American pianist Simone Dinnerstein has been called "a throwback to such high priestesses of music as Wanda Landowska and Myra Hess," by Slate magazine, and praised by TIME for her "arresting freshness and subtlety." The New York-based pianist gained an international following because of the remarkable success of her recording of Bach's Goldberg Variations, which she raised the funds to record. Released in 2007 on Telarc, it ranked No. 1 on the US Billboard Classical Chart in its first week of sales and was named to many "Best of 2007" lists including those of The New York Times, The Los Angeles Times, and The New Yorker. Her follow-up album, "The Berlin Concert," also gained the No. 1 spot on the Chart.
Ms. Dinnerstein's performance schedule has taken her around the world since her triumphant New York recital debut at Carnegie Hall's Weill Recital Hall in 2005, performing Bach's Goldberg Variations. Recent and upcoming performances include her recital debuts at The Kennedy Center for the Performing Arts, the Vienna Konzerthaus, and London's Wigmore Hall, the Lincoln Center Mostly Mozart Festival, the Aspen and Ravinia festivals, in Cologne, Paris, London, Copenhagen, Vilnius, Bremen, Rome, and Lisbon, and at the Stuttgart Bach Festival; as well as debut performances with the Frankfurt Radio Symphony Orchestra, Dresden Philharmonic, Czech Philharmonic, New York Philharmonic, Minnesota Orchestra, Atlanta Symphony, Baltimore Symphony, Orchestra of St. Luke's, Kristjan Järvi's Absolute Ensemble, and the Tokyo Symphony. In New York she has performed on Lincoln Center's Great Performers series, and in three sold-out recitals at The Metropolitan Museum of Art. She is also a frequent performer at New York's (Le) Poisson Rouge, a club presenting all genres of music.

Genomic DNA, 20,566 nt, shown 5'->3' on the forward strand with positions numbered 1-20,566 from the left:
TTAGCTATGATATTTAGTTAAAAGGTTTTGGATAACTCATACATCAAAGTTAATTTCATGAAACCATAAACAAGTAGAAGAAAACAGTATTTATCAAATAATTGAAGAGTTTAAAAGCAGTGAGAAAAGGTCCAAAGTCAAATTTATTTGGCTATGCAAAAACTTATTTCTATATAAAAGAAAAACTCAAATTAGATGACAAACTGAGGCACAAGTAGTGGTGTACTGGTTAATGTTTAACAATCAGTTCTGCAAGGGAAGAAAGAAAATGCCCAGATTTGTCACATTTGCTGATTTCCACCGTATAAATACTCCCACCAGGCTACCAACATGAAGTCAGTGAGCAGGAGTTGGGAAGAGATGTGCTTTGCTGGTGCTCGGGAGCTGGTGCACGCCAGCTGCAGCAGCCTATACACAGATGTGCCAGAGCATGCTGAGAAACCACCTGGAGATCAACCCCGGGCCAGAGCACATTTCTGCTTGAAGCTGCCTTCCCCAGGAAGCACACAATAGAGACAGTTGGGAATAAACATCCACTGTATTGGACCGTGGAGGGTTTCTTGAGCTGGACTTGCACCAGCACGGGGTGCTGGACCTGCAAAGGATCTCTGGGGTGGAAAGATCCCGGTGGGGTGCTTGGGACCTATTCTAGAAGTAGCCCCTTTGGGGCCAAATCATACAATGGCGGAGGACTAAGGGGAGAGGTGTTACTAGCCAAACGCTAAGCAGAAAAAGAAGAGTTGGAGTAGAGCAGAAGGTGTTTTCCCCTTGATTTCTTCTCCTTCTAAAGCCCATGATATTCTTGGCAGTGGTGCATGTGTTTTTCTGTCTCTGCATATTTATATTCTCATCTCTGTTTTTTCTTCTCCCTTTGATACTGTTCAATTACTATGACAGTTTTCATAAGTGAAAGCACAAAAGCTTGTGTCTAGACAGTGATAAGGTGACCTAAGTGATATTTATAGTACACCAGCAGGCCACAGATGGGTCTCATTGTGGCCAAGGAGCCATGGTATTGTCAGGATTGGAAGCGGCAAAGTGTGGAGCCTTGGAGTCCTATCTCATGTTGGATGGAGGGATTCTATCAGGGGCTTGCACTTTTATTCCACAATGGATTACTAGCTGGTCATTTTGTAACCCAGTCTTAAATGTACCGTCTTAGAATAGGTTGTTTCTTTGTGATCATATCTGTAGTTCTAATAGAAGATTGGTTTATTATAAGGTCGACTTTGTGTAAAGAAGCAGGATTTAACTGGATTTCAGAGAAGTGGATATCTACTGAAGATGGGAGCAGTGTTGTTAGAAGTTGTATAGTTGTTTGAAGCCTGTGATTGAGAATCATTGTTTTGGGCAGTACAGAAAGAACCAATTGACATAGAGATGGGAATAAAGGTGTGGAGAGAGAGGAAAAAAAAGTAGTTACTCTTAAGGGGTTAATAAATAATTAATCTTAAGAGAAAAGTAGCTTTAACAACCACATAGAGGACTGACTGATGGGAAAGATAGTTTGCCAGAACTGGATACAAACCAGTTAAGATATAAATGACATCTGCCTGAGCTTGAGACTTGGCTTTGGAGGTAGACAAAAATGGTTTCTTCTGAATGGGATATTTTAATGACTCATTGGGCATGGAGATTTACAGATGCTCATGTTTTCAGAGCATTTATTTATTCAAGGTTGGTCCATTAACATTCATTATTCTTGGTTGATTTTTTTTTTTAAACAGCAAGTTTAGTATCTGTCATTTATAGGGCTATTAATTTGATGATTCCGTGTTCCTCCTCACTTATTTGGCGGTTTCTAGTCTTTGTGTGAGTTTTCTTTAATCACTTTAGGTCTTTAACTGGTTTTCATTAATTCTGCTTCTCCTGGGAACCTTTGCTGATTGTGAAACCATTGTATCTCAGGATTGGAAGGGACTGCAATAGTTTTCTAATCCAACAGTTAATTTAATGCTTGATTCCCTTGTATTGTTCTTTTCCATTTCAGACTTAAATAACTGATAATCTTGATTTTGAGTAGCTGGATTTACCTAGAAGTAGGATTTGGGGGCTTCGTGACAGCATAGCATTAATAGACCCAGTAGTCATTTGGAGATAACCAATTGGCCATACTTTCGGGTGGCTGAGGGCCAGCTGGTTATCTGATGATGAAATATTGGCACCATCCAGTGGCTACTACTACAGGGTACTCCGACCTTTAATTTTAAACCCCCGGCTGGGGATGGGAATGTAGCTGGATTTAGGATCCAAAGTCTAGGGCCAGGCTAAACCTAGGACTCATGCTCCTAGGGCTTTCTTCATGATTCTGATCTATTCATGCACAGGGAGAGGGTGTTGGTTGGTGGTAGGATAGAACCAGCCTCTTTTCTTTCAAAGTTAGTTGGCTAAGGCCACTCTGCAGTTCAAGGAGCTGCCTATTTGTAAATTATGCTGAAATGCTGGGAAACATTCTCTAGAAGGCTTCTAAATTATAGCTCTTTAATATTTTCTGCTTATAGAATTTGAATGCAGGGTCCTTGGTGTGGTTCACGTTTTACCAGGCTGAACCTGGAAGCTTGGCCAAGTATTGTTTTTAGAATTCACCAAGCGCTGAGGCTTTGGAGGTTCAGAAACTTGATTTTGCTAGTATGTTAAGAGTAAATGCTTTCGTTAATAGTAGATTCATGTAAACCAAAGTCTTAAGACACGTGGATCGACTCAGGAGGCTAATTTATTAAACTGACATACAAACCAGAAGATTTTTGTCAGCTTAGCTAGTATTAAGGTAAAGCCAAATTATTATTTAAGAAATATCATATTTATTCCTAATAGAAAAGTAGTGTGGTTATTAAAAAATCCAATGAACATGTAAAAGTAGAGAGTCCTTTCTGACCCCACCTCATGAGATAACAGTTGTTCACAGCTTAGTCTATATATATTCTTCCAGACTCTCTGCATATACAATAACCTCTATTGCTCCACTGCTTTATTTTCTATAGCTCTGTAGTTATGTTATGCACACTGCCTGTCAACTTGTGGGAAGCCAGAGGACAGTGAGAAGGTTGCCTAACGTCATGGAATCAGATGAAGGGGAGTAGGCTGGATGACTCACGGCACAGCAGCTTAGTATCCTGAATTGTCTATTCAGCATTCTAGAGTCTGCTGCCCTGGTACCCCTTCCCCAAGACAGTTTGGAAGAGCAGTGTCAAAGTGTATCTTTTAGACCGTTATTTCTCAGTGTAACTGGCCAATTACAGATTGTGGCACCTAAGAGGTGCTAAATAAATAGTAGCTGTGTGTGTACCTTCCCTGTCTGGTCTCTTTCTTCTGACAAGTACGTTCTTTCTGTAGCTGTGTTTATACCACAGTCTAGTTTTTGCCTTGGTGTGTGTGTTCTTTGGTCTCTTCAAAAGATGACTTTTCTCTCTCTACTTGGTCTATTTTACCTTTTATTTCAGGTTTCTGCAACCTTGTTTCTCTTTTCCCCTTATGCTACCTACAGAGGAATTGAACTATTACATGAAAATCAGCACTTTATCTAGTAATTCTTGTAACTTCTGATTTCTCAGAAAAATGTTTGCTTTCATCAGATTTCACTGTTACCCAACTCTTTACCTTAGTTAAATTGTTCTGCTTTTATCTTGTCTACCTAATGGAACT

Ms. Dinnerstein has played concerts throughout the United States for the Piatigorsky Foundation, an organization dedicated to bringing classical music to non-traditional venues. Amongst the places she has played are nursing homes, schools and community centers. Most notably, she gave the first classical music performance in the Louisiana state prison system when she played at the Avoyelles Correctional Center. She also performed at the Maryland Correctional Institution for Women, in a concert organized by the Baltimore Symphony Orchestra to coincide with her BSO debut.
In addition, Ms. Dinnerstein has founded Neighborhood Classics, a concert series open to the public and hosted by New York City public schools. The concerts, which feature musicians Ms. Dinnerstein has admired and collaborated with during her career, raise funds for the schools. Over the past few years, Ms. Dinnerstein has been featured in Gramophone, BBC Music Magazine, Classic FM Magazine, The New York Times, The Wall Street Journal, "O" The Oprah Magazine, TIME, Slate, The Sunday (London) Times Magazine, The Daily Telegraph, The Independent, The Guardian, and the Frankfurter Allgemeine Zeitung, among others, and has appeared on radio programs including BBC Radio 3's In Tune, BBC Radio 4's Woman's Hour, NPR's Morning Edition, Public Radio International's Studio 360 with Kurt Andersen, American Public Media's Performance Today, Minnesota Public Radio, XM Radio's Classical Confidential, as part of the news on SIRIUS Satellite Radio's The Howard Stern Show, and on national television in Germany.
Ms. Dinnerstein is a graduate of The Juilliard School where she was a student of Peter Serkin. She was a winner of the Astral Artist National Auditions, and has twice received the Classical Recording Foundation Award. She also studied with Solomon Mikowsky at the Manhattan School of Music and in London with Maria Curcio. Simone Dinnerstein is managed by Tanja Dorn at IMG Artists.